September 13, 2021


East-Bound at Morant’s Curve 09-24-2009 Oil Paint Rendered — Banff National Park, Alberta
Everyone dies.
The trick is to not die too soon.

Practically everyone dies too soon.
And are the walking dead
Jesus was talking about
(Because no one--
not even Jesus--
can talk to them.
They are quite dead,
and long past being able
to hear anything being said
to them)
with his,
"Leave the dead 
to bury the dead" line.

Don't be one of them!
I don't care how easy 
it would be--
and nothing is easier
than being dead 
before your time.

Look around you.
Everyone you see is dead
before their time.
And there is no resurrection
for them,
in spite of the fact
that a large majority of them
spend all of their time
talking about the resurrection,
and no time at all 
talking about what's what
right here, right now,
and what needs to be done about it,
which is the only conversation
worth having.

How alive are you to right here, right now?
That's how alive you are.
If there is nothing here, now, for you,
and you are just wiling away the hours
waiting for Jesus to come take you
to Beulah Land,
you are really only waiting 
for some coroner to make your death official,
because you have been unofficially dead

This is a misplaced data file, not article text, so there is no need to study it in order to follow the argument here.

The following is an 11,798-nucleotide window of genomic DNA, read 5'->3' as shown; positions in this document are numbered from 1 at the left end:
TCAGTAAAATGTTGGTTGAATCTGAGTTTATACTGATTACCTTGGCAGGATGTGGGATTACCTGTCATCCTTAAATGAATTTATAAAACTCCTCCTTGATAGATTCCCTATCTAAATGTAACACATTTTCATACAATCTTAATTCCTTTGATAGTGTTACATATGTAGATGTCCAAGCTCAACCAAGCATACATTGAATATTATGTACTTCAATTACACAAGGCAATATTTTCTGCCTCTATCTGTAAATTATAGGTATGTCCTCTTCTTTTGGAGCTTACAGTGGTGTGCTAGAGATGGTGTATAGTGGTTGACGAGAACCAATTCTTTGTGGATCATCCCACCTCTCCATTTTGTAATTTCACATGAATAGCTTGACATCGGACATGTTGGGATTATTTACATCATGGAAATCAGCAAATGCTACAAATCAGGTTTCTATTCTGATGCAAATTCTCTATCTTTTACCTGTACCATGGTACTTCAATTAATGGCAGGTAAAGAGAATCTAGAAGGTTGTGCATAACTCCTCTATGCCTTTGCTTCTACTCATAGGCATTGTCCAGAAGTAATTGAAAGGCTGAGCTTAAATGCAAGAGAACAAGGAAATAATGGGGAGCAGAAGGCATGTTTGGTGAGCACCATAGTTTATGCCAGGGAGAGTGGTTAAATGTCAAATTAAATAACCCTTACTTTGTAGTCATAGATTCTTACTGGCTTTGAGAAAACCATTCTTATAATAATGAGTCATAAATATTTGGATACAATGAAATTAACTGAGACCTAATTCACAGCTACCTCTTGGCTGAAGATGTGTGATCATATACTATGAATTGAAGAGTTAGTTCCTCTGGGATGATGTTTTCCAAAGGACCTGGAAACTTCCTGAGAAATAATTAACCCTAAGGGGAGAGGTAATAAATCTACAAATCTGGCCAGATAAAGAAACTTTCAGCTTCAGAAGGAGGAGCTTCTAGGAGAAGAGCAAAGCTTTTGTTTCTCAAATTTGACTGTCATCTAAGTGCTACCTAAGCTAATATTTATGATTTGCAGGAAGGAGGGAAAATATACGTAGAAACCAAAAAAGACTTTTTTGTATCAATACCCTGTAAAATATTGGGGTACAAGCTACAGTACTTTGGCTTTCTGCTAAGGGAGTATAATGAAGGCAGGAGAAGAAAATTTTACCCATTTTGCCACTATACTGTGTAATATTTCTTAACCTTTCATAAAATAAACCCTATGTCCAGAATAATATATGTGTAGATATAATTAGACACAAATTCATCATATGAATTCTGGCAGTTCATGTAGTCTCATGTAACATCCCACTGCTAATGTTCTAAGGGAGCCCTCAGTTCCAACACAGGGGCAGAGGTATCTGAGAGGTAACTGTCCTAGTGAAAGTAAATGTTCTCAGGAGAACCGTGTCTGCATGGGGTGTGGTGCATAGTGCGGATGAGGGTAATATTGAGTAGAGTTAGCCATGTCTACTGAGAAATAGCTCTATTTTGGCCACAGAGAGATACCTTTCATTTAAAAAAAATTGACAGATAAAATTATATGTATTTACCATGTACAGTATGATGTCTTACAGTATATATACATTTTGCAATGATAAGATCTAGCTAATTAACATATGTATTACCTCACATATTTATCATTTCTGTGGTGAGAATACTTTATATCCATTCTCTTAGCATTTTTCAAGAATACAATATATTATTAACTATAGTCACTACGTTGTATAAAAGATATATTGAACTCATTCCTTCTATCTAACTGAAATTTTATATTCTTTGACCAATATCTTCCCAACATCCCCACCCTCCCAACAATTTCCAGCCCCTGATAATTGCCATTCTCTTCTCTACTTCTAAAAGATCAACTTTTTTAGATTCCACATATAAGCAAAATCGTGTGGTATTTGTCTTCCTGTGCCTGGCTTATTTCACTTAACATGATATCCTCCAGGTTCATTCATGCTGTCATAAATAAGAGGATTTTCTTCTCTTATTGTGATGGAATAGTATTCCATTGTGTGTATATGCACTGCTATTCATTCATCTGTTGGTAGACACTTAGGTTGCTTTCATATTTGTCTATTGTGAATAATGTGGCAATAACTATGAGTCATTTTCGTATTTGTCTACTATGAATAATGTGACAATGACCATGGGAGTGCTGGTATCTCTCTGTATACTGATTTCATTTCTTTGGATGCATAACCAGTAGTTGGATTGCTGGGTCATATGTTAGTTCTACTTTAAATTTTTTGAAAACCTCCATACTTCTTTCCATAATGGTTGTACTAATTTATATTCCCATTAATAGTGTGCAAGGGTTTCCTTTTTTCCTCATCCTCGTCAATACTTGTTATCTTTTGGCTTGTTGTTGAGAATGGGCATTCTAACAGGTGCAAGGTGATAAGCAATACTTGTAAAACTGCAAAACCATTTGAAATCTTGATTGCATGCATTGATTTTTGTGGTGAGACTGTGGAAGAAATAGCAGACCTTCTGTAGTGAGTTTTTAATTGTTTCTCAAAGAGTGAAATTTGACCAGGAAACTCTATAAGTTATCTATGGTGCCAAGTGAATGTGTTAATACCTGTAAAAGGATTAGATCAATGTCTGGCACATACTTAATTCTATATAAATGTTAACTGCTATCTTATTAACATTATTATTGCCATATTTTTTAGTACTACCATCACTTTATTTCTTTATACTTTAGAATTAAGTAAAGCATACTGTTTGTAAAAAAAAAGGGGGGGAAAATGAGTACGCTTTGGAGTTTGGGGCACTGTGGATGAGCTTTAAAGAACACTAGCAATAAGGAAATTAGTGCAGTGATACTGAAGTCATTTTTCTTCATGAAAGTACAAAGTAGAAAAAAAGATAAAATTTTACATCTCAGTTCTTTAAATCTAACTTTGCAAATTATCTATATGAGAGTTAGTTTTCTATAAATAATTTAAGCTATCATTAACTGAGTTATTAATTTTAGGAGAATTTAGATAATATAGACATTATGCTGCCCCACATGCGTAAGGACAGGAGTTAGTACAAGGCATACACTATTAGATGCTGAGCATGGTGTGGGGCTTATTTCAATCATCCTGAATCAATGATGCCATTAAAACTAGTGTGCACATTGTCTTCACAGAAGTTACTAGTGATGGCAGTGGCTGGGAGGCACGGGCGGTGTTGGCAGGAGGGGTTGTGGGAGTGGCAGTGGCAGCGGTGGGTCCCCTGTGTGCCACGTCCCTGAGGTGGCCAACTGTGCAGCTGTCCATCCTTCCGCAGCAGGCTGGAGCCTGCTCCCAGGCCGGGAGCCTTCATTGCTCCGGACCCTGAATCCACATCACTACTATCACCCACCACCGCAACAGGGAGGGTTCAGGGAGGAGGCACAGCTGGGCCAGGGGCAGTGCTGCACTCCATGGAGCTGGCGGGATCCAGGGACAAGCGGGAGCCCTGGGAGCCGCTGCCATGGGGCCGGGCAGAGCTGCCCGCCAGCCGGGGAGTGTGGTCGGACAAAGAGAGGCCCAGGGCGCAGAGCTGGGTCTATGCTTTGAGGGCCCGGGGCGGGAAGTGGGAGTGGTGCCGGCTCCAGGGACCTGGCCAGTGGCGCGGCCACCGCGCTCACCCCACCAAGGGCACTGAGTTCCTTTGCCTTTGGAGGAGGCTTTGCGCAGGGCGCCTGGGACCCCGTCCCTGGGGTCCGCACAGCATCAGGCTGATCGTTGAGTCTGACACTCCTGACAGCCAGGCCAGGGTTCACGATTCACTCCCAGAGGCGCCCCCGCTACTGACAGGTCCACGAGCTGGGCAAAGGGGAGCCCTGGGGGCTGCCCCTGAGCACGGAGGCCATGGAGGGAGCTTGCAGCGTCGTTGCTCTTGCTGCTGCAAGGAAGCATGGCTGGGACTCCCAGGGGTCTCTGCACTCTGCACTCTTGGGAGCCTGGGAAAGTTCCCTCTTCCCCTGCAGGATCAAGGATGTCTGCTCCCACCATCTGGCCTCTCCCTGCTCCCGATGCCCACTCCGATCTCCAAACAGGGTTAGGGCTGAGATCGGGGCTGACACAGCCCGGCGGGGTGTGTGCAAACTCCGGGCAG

for years,
having shut Jesus out of your life
long ago with his piercing inquiry,
"Why don't you decide for yourself
what is right?"

You chose not to decide anything
for yourself
and to opt out of your life
by letting someone else tell you
what to do and when and how to do it
all your "life" long.

The first rule of life
is Be True To Yourself!
If you miss that step,
there are nothing but false steps remaining,
and here we are,
with "nothing but the dead and dying
back in (our) hometown"
(and everywhere else we have been,
and are).

So, "Don't Die Too Soon!"
is the guiding mantra
of those who are determined
to find their life and live it,
no matter what.
If you are ever going to be anything,
be one of those people,
and "get busy living"
as Red Redding might say.



Kisatchie Pines 08/13/2008 Oil Paint Rendered — Kisatchie National Forest, Natchitoches Parish, Louisiana
The Buddha had it figured out.
His "release from suffering"
is simply, "Don't let it get to you!"
"Don't take it seriously!"
"Don't give it the time of day!"

This is all Buddhism comes down to.

"Put all your moaning and complaining,
whining and crying
'Like a little boy with two skint knees'
in a paper bag
and throw it in the burning barrel!
'And get busy living,
or get busy dying,' (As Red Redding might say)."

We take every thing too seriously.
Money, for example.

I once took a cross I had made
by gluing two wooden matches
(back in the day)
put them in an ash tray
(still back in the day)
and torched them with a lighted match,
in a group of high schoolers
at a church I was pastoring,
and no one said anything.

I then took a dollar bill
and set it on fire in the same 
ash tray,
and everybody shouted,

"Making a point," I said.
"What symbol means the most to you?"

Money counts most.
Matters most.
We take money seriously.

But. We can't eat it.
We can't drink it.
We can't breathe it.
Yet, we destroy the environment